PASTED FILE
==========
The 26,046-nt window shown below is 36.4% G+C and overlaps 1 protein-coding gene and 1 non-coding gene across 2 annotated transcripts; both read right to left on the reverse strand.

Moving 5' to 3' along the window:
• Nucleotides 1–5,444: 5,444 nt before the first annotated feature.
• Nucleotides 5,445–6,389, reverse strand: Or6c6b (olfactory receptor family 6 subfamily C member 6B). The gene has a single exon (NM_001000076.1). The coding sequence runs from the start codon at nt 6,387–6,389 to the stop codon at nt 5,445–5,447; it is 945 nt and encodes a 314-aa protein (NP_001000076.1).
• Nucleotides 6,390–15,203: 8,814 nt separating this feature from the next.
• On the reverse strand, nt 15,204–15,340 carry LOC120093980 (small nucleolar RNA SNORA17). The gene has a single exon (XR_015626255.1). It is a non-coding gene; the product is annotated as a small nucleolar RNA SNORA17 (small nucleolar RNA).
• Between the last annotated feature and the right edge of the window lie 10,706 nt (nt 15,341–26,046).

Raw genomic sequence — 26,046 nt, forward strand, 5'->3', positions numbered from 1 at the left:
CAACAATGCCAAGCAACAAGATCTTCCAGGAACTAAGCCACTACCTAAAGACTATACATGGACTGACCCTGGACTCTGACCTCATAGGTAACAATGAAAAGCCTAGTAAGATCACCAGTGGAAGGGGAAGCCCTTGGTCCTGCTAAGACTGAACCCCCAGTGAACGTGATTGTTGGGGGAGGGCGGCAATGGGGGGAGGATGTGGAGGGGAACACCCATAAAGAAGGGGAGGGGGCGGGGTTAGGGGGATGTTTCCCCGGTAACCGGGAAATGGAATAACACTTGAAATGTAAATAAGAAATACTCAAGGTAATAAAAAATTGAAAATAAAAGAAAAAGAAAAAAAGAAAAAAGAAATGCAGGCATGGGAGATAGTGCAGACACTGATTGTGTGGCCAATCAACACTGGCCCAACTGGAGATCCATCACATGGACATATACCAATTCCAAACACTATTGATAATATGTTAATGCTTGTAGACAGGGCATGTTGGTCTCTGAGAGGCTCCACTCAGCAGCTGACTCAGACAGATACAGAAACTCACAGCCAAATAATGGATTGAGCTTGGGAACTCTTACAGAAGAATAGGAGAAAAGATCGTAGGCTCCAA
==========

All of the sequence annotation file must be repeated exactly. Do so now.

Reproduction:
The 26,046-nt window shown below is 36.4% G+C and overlaps 1 protein-coding gene and 1 non-coding gene across 2 annotated transcripts; both read right to left on the reverse strand.

Moving 5' to 3' along the window:
• Nucleotides 1–5,444: 5,444 nt before the first annotated feature.
• Nucleotides 5,445–6,389, reverse strand: Or6c6b (olfactory receptor family 6 subfamily C member 6B). The gene has a single exon (NM_001000076.1). The coding sequence runs from the start codon at nt 6,387–6,389 to the stop codon at nt 5,445–5,447; it is 945 nt and encodes a 314-aa protein (NP_001000076.1).
• Nucleotides 6,390–15,203: 8,814 nt separating this feature from the next.
• On the reverse strand, nt 15,204–15,340 carry LOC120093980 (small nucleolar RNA SNORA17). The gene has a single exon (XR_015626255.1). It is a non-coding gene; the product is annotated as a small nucleolar RNA SNORA17 (small nucleolar RNA).
• Between the last annotated feature and the right edge of the window lie 10,706 nt (nt 15,341–26,046).

Raw genomic sequence — 26,046 nt, forward strand, 5'->3', positions numbered from 1 at the left:
CAACAATGCCAAGCAACAAGATCTTCCAGGAACTAAGCCACTACCTAAAGACTATACATGGACTGACCCTGGACTCTGACCTCATAGGTAACAATGAAAAGCCTAGTAAGATCACCAGTGGAAGGGGAAGCCCTTGGTCCTGCTAAGACTGAACCCCCAGTGAACGTGATTGTTGGGGGAGGGCGGCAATGGGGGGAGGATGTGGAGGGGAACACCCATAAAGAAGGGGAGGGGGCGGGGTTAGGGGGATGTTTCCCCGGTAACCGGGAAATGGAATAACACTTGAAATGTAAATAAGAAATACTCAAGGTAATAAAAAATTGAAAATAAAAGAAAAAGAAAAAAAGAAAAAAGAAATGCAGGCATGGGAGATAGTGCAGACACTGATTGTGTGGCCAATCAACACTGGCCCAACTGGAGATCCATCACATGGACATATACCAATTCCAAACACTATTGATAATATGTTAATGCTTGTAGACAGGGCATGTTGGTCTCTGAGAGGCTCCACTCAGCAGCTGACTCAGACAGATACAGAAACTCACAGCCAAATAATGGATTGAGCTTGGGAACTCTTACAGAAGAATAGGAGAAAAGATCGTAGGCTCCAA